DClinPsy policy on use of mobile devices whilst driving

Using mobile phones whilst driving leads to dramatically increased number of driver errors, and can result in a five-fold increase in the likelihood of being involved in a road traffic accident (e.g. Violanti & Marshall, 1996). Research also suggests that a driver's performance whilst using a mobile phone with hands-free technology is rarely any better than when holding the device (e.g. Briggs, Hole, & Land, 2016; Ishigami & Klein, 2009). The evidence seems to suggest that use of a mobile phone whilst driving is more dangerous than holding a conversation with someone who is present in the car.

Lancaster University policy states that staff must not use hand-held mobile phones and similar devices whilst driving, including whilst in a stationary vehicle with the engine running. In line with the research evidence this DClinPsy policy goes further, and directs all staff and trainees during their working day not to either initiating or respond to calls on hand-held devices whilst driving even if a hands-free function is available, except in exceptional circumstances.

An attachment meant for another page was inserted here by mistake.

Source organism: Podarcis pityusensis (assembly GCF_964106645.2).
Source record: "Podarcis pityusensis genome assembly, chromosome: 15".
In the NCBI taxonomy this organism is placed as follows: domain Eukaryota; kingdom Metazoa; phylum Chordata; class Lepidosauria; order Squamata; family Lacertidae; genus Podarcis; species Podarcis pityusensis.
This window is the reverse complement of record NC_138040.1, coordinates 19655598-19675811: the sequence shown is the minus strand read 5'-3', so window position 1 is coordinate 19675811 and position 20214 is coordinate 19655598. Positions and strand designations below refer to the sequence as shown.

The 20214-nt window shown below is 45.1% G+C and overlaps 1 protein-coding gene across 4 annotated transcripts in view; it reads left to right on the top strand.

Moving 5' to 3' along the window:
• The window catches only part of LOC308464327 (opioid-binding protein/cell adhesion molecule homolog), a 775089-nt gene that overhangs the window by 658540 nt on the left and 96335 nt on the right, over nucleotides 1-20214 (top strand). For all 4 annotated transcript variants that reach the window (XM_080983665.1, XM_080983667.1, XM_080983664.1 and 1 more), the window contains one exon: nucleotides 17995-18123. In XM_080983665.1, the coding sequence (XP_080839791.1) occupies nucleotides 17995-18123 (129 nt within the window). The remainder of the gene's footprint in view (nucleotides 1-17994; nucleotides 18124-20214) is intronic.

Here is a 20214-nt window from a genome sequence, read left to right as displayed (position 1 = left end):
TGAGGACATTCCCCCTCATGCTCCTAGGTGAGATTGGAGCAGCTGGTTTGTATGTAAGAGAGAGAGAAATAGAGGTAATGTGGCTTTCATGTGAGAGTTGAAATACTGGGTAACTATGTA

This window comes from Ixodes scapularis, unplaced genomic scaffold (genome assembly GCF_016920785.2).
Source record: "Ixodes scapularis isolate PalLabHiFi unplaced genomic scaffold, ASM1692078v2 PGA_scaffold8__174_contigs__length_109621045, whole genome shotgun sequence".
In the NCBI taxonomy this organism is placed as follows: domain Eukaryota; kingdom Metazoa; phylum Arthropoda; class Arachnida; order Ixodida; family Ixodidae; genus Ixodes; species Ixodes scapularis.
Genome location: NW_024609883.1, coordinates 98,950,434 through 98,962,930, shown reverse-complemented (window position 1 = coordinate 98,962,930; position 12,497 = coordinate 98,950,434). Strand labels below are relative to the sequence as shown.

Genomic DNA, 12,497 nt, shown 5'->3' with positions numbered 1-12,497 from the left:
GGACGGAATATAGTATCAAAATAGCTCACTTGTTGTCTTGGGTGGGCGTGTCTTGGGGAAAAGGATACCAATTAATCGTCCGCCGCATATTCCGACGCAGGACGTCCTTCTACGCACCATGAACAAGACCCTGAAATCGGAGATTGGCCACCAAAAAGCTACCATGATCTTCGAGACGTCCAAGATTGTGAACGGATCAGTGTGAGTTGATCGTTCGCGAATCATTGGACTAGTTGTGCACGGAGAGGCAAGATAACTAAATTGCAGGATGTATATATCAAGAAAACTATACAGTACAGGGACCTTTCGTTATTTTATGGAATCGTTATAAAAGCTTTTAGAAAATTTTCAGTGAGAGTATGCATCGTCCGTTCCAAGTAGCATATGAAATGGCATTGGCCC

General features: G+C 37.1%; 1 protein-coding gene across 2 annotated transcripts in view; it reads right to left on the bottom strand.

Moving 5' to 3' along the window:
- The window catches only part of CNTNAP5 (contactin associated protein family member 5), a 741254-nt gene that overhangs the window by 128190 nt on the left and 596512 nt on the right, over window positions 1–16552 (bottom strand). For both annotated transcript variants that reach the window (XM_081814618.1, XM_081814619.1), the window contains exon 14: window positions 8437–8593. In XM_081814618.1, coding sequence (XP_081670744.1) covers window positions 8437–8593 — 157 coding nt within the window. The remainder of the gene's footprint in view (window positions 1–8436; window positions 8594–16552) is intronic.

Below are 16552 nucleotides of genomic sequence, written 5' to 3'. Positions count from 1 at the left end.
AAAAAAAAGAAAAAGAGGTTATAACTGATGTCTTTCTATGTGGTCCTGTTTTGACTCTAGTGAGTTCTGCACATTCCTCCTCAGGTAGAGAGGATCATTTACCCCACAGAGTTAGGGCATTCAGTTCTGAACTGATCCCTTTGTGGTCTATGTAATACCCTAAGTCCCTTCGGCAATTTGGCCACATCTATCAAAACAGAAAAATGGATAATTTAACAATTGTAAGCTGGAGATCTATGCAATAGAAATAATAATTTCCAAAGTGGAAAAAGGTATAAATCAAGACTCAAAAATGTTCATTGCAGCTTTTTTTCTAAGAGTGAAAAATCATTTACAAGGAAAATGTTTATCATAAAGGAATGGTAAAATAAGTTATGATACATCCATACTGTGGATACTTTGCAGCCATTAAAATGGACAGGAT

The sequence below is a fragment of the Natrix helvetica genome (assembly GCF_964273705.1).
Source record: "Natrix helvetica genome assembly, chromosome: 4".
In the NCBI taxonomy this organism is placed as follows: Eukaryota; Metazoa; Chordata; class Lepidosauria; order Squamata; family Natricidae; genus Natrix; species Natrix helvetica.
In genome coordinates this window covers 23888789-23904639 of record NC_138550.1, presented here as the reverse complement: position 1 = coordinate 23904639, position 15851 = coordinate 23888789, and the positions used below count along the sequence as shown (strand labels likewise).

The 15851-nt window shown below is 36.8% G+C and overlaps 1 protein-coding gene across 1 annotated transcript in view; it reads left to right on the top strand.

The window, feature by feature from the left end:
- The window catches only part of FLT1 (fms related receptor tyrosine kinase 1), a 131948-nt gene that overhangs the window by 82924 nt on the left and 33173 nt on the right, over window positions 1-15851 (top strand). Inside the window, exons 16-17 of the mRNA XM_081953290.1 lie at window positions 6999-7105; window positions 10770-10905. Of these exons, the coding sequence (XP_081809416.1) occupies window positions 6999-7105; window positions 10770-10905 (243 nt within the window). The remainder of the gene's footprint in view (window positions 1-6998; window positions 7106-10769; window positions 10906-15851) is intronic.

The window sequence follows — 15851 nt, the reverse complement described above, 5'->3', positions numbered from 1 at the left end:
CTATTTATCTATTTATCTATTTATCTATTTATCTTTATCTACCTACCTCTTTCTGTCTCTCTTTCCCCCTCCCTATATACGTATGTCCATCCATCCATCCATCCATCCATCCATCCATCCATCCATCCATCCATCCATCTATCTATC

Furthermore, staff and trainees should not participate in phone conversations with another party who is driving, even if hands-free technology is in use. If when making or receiving a mobile phone call a trainee or staff member is informed or suspects the other party may be driving, then they should clarify this and immediately suspend any call which would breach this policy until the other party is no longer driving.

Briggs, G., Hole, G., Land, M. (2016). Imagery-inducing distraction leads to cognitive tunnelling and deteriorated driving performance. Transportation Research Part F: Traffic Psychology and Behaviour 38, 106-117. https://doi.org/10.1016/j.trf.2016.01.007.

Ishigami, Y., Klein, R. (2009). Is a hands-free phone safer than a handheld phone?, Journal of safety research 40 (2), 157-164, ISSN 0022-4375.

Violanti, J., Marshall, J. (1996). Cellular phones and traffic accidents: an epidemiological approach. Accident, analysis & prevention 28 (2), 265-70.